"I have to say your piano playing is terrible, Mr. Block. It makes ABBA sound almost like music."
"But this is just my first lesson with you. I can't be expected to..."
"First lesson? Try 347th lesson, schmuck! Everyone knows you get to repeat Warthog Day over and over again."
"Yes, but I'm trying to better myself each day by...
"By playing lousy piano? Why aren't you at least Batman by now?"
"Well, I tried that, I looked bad in the tights."
"Look, Rita, I've made a lovely ice sculpture of your face!"
"Terrific, Perry. You've received the greatest gift ever bestowed upon a human being in all of eternity ... and you play in the ice and snow."
"But it's for you! I love you!"
"Pathetic. 1258 Warthog Day do-overs! Why aren't you at least Batman by now?"
"Swell. What's he been in lately?"
Well, I was right. Sure doesn't look like things are going to turn out as well for you and me as they did for Phil Connors. Or that Warthog Day is going to be nearly as big a hit as Groundhog Day.
Of course, there's a reason for that.
We need Harold Ramis.
Yeah, maybe for Bill Murray.
But for you and me, dude, ...
Wednesday, February 26, 2014
"It's the best fertilizer in all England, and we're proud it's produced right here in Lloyd's Crossing!"
"You should be, Mr. Watkins! We wouldn't purchase any other for our string of nurseries. What's your secret?"
"It's a bit unusual, Mr. Soames. Every day all the townsfolk in Lloyd's Crossing are required to scrape up and carefully collect everything they've dumped out of their ..."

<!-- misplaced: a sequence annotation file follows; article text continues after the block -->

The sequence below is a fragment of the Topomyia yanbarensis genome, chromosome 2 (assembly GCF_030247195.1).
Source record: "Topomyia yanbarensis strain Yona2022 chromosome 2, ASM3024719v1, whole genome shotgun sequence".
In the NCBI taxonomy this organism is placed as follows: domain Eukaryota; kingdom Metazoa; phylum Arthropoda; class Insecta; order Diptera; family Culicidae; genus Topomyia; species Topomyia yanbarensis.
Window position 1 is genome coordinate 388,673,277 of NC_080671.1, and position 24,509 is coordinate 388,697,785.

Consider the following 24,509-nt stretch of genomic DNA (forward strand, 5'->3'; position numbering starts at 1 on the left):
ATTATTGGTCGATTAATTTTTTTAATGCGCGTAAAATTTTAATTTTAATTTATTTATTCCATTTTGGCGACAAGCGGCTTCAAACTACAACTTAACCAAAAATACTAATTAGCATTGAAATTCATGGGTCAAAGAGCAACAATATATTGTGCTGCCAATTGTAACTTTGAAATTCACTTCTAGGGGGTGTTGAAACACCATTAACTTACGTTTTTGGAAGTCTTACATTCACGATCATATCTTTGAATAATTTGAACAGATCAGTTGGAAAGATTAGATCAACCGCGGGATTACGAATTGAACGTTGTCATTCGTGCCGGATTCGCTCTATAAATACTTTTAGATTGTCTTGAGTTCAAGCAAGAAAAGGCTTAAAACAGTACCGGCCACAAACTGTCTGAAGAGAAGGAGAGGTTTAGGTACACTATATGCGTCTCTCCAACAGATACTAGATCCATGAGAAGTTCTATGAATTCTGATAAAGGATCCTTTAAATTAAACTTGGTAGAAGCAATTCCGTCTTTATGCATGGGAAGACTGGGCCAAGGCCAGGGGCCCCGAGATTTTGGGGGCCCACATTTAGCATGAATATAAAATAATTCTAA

"As I was saying, every man, woman, and child must take their dumpings and store them, usually in a box kept in their bedrooms."
"But that can't be!"
"Why not? And at the end of the week, the family lumps it all together, wraps it in a big package often with a pretty bow, and walks it over to the company."
"Think I'm gonna be sick ...."
"You ... you ... collect all your shit to make fertilizer?!!"
"No, spare change we dump out of our pockets. To buy supplies."
I hope you won't poo poo my little tale this week for the Friday Fictioneers. I've tried very hard not to make it stink.
If you do think it smells a bit, however, please feel free to click on this highly sanitized link for the other Friday Fictioneers, who may greet you with blood, mayhem, and gore, but hopefully very little BM. Or Number 2. Or doo-doo. Or whatever other discrete and more socially acceptable term you prefer to call it.
Hope your week ahead isn't a shitty one! Bye.